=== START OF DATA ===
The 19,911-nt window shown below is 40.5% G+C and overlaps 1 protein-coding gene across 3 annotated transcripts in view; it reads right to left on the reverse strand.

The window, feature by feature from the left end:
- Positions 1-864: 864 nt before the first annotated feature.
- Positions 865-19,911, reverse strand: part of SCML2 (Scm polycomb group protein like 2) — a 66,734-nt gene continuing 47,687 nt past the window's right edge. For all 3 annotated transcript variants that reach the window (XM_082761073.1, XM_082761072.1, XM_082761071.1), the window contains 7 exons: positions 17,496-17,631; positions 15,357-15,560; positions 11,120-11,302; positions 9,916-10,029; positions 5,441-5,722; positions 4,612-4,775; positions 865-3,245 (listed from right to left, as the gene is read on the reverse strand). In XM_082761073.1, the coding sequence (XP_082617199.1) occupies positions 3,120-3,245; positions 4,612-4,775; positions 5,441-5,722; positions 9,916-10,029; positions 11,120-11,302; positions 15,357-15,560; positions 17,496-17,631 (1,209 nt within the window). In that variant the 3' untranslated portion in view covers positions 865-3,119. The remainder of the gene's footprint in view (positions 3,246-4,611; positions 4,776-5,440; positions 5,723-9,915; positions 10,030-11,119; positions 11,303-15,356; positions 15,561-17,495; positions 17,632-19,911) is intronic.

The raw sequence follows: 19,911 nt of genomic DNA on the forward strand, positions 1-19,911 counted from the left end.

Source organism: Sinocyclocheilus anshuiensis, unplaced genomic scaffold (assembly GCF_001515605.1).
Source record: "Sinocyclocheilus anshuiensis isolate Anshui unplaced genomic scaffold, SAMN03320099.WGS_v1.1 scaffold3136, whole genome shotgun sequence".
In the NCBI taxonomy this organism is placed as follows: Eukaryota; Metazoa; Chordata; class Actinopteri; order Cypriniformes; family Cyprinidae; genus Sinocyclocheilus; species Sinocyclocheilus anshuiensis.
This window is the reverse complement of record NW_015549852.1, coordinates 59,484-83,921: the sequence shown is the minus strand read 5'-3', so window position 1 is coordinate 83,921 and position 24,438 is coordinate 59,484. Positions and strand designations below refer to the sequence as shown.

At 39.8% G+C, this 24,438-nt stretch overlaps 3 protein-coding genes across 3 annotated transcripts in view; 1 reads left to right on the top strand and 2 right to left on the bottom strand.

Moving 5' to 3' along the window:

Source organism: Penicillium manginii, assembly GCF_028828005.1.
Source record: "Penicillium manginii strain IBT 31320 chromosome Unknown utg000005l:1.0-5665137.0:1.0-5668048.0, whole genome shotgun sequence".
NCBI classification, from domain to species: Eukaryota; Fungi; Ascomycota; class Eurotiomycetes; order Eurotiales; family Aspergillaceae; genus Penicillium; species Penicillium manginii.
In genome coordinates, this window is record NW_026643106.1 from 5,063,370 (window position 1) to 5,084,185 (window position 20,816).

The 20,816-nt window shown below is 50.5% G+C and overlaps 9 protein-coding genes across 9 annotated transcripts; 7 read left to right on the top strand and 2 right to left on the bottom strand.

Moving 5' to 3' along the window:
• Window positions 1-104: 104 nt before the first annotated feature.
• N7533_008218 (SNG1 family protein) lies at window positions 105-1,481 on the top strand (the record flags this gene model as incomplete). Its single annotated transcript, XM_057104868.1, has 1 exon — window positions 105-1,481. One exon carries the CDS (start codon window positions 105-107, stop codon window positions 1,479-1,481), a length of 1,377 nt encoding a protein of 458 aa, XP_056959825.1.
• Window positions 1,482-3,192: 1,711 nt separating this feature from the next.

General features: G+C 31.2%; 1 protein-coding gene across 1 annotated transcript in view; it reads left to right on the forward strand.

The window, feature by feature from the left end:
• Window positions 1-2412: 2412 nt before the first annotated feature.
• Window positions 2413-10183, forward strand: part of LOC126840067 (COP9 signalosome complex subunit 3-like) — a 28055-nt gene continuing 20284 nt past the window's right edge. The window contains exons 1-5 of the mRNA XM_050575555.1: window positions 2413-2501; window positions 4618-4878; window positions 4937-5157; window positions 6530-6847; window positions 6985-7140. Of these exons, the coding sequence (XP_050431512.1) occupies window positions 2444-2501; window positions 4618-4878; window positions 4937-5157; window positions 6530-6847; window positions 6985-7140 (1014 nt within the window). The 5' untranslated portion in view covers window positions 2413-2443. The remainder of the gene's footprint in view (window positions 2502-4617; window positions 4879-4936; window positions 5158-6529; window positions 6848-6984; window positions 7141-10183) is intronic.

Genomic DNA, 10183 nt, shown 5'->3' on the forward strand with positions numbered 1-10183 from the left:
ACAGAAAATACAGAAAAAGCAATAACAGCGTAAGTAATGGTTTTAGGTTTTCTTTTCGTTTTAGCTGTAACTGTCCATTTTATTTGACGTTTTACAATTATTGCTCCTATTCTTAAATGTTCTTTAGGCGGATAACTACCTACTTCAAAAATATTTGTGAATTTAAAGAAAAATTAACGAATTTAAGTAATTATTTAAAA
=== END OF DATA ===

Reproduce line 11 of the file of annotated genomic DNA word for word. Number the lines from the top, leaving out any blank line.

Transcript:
Moving 5' to 3' along the window: